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Introduction to RFID Technology in the Supply Chain


RFID, or radio frequency identification, could spell the end of UCP bar codes as you know them in supply chain management. Through RFID tags, information and pricing is automatically fed into your computer systems, so all your clients, including your raw material suppliers and partners, as well as shoppers, receive a fast bill and an ultra-easy purchasing experience.

Get Multiple Readings per Second with RFID Technology in the Supply Chain

An actual RFID device includes a small chip, a transreceiver and a transponder device, and it utilizes similar technology as the unique identifying strip on a credit card. An antenna sends out radio-frequency signals and allows messages to be sent between the RFID tag and a receiver. Because the tags don’t use batteries, they can be reused conveniently for years. RFID technology in the supply chain also allows for handheld portability, allowing the message to be sent to an antenna and then transmitted by the RFID chip from anywhere, without the need for direct line of sight to a barcode. The information can move at incredibly fast speeds to a reader, with multiple tag readings per second – further boosting supply chain efficiency. You can also change or modify the information the RFID tag reads and sends, allowing more flexibility to meet your supply chain needs.

RFID Technology in the Supply Chain Adds Speed, Efficiency

RFID technology in the supply chain is rapidly being utilized across the vehicle production industries, transportation industry, healthcare and even security industries. RFID means your suppliers and partners along your supply chain can see an automatic invoice or bank deduction, adding even more efficiency to the supply chain process. Another result — distribution along your supply chain moves faster and is based on more precise, up-to-the-minute inventory data because RFID tags can intelligently track and manage your supply chain processes. You’ll know where your product is from the instant it’s in production until it’s removed from a shelf by a consumer or partner.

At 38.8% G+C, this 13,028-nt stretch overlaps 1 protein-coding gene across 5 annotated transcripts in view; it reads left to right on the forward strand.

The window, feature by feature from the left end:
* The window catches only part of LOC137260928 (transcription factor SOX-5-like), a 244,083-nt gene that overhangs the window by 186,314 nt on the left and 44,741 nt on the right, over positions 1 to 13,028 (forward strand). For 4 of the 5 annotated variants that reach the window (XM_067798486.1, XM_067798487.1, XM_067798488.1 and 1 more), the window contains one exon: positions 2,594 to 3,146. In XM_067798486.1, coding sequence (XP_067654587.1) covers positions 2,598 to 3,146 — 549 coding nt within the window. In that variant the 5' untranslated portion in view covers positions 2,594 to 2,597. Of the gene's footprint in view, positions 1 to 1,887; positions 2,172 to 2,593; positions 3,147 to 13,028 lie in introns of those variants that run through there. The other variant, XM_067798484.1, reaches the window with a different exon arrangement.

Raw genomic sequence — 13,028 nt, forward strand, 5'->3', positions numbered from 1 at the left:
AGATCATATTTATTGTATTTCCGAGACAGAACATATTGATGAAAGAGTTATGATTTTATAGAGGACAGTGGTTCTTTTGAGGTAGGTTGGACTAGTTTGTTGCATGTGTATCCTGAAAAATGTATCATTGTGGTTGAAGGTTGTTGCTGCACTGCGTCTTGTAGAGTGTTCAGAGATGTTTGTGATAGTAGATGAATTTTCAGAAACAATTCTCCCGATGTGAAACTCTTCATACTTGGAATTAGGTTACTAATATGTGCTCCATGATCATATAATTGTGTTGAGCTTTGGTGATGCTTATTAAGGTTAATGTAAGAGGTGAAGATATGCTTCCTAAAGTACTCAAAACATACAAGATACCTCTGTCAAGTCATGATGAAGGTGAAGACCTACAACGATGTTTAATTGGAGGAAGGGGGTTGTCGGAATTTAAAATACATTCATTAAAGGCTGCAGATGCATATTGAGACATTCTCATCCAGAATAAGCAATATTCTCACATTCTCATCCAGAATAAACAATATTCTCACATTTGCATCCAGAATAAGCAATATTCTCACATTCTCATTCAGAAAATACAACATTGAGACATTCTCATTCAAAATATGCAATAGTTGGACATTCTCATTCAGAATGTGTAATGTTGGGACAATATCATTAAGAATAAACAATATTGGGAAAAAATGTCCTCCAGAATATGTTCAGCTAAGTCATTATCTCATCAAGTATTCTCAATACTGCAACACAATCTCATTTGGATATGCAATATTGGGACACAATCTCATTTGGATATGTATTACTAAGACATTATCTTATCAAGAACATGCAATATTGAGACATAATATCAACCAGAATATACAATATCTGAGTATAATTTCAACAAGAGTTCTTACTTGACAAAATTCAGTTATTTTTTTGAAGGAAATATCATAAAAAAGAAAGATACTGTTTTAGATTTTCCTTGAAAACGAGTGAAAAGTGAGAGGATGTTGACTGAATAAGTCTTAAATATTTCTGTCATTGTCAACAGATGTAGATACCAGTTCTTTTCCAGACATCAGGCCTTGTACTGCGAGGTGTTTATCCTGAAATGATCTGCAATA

Incredible Visibility with RFID Technology in the Supply Chain

RFID transmitters can be put anywhere you want better tracking and management, with RFID technology in the supply chain implemented almost anywhere. This includes direct application onto your containers, pallets, or equipment used to handle and process materials. Other supply chain advantages from RFID technology come in the form of precise and complete readings that translate into outstanding information on product demand and buying trends. You can identify and track each container across your supply chain, or every case – where it’s made, its transportation and where it’s sold – opening the door to new levels of visibility.

RFID Technology in the Supply Chain: Uncomplicated Shipping, Maintenance

If management of your truck yards or shipping areas has been complicated, or you’ve struggled to manage cross-docking processes, RFID technology is designed to organize and streamline the process by transmitting finite information into your network. Others have implemented RFID technology across their supply chain because of its ability to help fine-tune labor needs, and cut excess inventory. RFID tags can also reduce the time and complexity of safety-based regulations across multiple industries, such as car assembly facilities that utilize recall information. The tags can also be used to help you maintain a regular maintenance schedule across your supply chain.

RFID Technology in the Supply Chain: Used by IT Solution Providers, Major Retailers

At the retail level, major players like Wal-Mart have saved billions of dollars with the technology. They use RFID technology in the supply chain helps prevent theft, data or inventory error and tracking problems on pallets. Inventory reductions have resulted in multi-million dollar savings and an estimated $600 million has been saved by preventing stock-outs. Technology leaders like Oracle are offering applications designed to make the transition to RFID simpler and to enhance your ability to maximize the technology, such as Oracle’s JD Edwards EnterpriseOne RFID Processor, targeted at helping you use wireless transfer to meet customer requirements, fulfill orders with precise inventory, track recalls and avoid date-entry errors.

RFID technology in the supply chain may be a tool you decide to implement phase by phase or all at once, but the technology is here to stay and providing tangible cost savings and efficiency to multi-disciplinary organizations.